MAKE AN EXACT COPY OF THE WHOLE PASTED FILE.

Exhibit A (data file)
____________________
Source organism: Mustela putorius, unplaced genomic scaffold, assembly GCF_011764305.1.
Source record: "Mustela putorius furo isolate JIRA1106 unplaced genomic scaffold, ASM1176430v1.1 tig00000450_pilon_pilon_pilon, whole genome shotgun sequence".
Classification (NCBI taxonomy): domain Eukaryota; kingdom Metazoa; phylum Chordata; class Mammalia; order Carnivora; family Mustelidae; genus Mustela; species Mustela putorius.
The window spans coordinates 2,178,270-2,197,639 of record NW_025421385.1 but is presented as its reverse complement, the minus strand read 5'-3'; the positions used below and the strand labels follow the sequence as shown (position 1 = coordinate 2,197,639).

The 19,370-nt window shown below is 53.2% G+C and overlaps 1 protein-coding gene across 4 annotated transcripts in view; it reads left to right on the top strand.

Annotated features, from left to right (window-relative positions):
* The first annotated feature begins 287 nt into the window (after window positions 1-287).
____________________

Source organism: Mustela putorius, unplaced genomic scaffold, assembly GCF_011764305.1.
Source record: "Mustela putorius furo isolate JIRA1106 unplaced genomic scaffold, ASM1176430v1.1 tig00000450_pilon_pilon_pilon, whole genome shotgun sequence".
Classification (NCBI taxonomy): domain Eukaryota; kingdom Metazoa; phylum Chordata; class Mammalia; order Carnivora; family Mustelidae; genus Mustela; species Mustela putorius.
The window spans coordinates 2,178,270-2,197,639 of record NW_025421385.1 but is presented as its reverse complement, the minus strand read 5'-3'; the positions used below and the strand labels follow the sequence as shown (position 1 = coordinate 2,197,639).

The 19,370-nt window shown below is 53.2% G+C and overlaps 1 protein-coding gene across 4 annotated transcripts in view; it reads left to right on the top strand.

Annotated features, from left to right (window-relative positions):
* The first annotated feature begins 287 nt into the window (after window positions 1-287).